The general questions you ask during a job interview are a given, but are you getting all of the information you need to make an informed decision? If you’re not asking questions that specifically address the candidate’s ability to succeed on the job you may end up selecting the wrong candidate.
While each job is different, some questions work well universally, regardless of the position or industry.
- Based on the specific goals for the job/position in question, ask questions that explore and assess the candidate’s likelihood to achieve the same for your company. For example, if your goal is to increase revenues by 30% over the next year, you may ask for evidence of a comparable accomplishment from the candidate’s recent past.
- Ask them to provide specifics on tough situations they met in their last position. Questions such as, “Tell me about the last time you had to manage a difficult employee — what did you do?” and “Describe one of the most stressful situations you’ve had to deal with recently,” will reveal not only the candidate’s personal management style, but also how they handle being under pressure.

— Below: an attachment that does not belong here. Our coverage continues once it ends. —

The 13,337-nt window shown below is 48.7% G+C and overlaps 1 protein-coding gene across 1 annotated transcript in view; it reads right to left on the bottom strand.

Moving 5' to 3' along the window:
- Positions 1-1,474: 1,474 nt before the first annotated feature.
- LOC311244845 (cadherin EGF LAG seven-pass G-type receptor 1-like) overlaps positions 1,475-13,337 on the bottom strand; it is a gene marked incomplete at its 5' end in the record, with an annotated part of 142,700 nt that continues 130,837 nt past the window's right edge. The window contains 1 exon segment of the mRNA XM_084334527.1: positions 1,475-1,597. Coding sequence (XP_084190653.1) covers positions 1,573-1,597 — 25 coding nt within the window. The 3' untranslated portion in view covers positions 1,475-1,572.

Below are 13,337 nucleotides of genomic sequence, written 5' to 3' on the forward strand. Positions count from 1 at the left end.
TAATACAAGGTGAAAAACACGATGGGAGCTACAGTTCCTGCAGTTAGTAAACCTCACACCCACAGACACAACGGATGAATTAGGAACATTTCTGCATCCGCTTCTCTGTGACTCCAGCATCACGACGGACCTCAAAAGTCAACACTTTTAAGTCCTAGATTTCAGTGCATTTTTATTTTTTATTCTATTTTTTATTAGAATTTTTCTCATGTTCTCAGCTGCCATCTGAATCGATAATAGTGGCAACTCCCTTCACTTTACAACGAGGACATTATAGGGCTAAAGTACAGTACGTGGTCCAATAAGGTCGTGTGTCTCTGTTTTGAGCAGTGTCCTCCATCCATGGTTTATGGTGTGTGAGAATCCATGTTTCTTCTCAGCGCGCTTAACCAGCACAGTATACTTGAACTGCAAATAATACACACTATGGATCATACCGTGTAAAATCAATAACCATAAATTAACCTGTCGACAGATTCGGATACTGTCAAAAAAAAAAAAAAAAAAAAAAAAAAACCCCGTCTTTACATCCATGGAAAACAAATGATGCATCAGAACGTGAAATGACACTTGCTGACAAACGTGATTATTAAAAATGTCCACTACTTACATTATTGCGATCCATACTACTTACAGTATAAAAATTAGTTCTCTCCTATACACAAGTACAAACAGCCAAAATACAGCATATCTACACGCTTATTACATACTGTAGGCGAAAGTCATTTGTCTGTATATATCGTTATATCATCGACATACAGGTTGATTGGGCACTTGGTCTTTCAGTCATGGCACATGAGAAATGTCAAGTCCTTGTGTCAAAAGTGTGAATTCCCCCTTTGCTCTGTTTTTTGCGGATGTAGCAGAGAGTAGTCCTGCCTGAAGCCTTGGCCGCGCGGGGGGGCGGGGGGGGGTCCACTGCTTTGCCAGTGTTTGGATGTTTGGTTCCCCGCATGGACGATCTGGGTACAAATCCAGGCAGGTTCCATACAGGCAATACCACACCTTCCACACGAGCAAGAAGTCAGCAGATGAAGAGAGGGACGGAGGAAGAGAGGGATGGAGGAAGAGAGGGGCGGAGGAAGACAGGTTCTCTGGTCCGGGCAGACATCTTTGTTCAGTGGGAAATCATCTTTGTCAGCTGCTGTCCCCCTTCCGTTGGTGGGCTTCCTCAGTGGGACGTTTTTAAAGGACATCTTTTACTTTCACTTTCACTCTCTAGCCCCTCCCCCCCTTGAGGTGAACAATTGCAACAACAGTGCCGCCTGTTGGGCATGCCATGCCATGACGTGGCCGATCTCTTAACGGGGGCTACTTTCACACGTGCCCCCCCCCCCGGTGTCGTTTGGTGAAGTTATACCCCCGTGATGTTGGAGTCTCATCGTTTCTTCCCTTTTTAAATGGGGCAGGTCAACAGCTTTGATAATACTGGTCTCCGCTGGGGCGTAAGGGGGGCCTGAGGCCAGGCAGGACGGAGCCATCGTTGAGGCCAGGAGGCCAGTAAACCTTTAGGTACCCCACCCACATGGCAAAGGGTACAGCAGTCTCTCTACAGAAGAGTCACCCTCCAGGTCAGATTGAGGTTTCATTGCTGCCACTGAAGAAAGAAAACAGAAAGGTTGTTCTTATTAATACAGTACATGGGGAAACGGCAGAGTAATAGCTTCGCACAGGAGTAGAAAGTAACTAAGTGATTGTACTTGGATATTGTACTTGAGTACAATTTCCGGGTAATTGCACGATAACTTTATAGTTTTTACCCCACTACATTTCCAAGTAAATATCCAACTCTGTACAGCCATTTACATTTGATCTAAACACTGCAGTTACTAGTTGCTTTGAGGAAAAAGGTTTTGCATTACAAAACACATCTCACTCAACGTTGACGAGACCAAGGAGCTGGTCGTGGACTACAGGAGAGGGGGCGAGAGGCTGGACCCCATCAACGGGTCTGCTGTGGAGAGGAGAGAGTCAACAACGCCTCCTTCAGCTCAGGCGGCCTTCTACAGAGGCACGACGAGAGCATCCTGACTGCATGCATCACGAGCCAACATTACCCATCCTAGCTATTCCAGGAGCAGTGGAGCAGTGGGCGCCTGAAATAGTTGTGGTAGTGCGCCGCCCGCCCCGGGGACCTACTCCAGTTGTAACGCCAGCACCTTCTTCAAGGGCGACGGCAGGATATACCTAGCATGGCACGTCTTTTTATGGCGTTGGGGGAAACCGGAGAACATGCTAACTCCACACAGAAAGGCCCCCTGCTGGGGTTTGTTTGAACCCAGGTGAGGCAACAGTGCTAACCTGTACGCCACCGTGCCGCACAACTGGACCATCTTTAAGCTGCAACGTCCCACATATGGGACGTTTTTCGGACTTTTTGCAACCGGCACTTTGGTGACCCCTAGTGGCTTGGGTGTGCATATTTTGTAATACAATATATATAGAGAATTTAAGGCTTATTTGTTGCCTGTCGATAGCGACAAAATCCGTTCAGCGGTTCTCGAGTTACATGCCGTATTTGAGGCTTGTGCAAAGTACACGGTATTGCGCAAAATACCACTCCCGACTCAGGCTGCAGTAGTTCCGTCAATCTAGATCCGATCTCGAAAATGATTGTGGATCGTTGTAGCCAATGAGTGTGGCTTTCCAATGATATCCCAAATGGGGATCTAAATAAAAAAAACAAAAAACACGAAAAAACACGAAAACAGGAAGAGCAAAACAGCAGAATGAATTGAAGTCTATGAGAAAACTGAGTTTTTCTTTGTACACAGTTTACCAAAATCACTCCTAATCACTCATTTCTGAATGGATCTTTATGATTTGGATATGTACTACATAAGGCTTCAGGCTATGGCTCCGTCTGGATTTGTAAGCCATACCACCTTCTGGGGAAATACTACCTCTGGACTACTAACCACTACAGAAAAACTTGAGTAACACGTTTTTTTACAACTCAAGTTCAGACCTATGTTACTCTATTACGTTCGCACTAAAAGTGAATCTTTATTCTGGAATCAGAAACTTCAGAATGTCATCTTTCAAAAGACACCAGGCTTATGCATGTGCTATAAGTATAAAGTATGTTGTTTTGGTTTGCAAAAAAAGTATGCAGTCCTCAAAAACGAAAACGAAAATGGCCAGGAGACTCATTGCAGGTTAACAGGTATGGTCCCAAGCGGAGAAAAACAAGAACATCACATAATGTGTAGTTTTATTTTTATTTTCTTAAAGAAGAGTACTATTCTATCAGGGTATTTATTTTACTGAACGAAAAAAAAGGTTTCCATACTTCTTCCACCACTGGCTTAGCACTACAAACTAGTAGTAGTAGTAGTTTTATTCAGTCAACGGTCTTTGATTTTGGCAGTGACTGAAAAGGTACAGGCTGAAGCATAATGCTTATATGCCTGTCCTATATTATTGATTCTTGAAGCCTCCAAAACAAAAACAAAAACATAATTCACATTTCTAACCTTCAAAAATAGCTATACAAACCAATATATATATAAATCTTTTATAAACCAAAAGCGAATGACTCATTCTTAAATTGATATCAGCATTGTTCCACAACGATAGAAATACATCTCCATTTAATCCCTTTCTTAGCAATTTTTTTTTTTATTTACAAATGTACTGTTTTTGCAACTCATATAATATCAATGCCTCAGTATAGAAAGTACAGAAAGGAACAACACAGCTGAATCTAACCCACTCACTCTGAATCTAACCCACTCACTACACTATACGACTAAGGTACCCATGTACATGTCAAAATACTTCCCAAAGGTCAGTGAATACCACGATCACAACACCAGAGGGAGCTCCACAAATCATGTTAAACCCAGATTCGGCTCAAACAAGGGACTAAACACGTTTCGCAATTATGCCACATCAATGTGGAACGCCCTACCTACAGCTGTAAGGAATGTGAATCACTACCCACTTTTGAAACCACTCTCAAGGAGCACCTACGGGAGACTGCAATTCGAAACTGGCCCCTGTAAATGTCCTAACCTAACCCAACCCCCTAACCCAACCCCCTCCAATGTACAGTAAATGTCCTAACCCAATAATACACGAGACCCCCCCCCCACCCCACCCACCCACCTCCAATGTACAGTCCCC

- Find out how they see themselves culturally fitting into your organization. This is a great question to find out more about their values and personality. For example, if integrity is an important value to your company, you might ask the candidate, “Tell me about a time in your last job when you demonstrated integrity.” Or, “What does integrity mean to you and how does it affect how you approach your job?”
- Follow-up on questions. Digging deeper with classic questions like ‘who, what, where, why, how?’ is key to getting an accurate picture. It’s also a good way to verify that the candidate is being truthful about his or her claims. People who have done what they really claim to have done have loads of specific details to share about the experience.
- Create a Scenario Question. Take a current or past business challenge you’ve seen within your company and ask candidates to describe how they would handle this event on their own. Give them a little time to think about it. Be wary of those who answer in general terms, or don’t seem able to grasp the situation appropriately. While it’s normal to be nervous during an interview, the right candidate will think on his or her feet and come up with a well-thought answer.
While these questions may take more time to explore than the standard job interview queries, you’re likely to obtain more relevant information that will ultimately help you pick the right candidate for the job.
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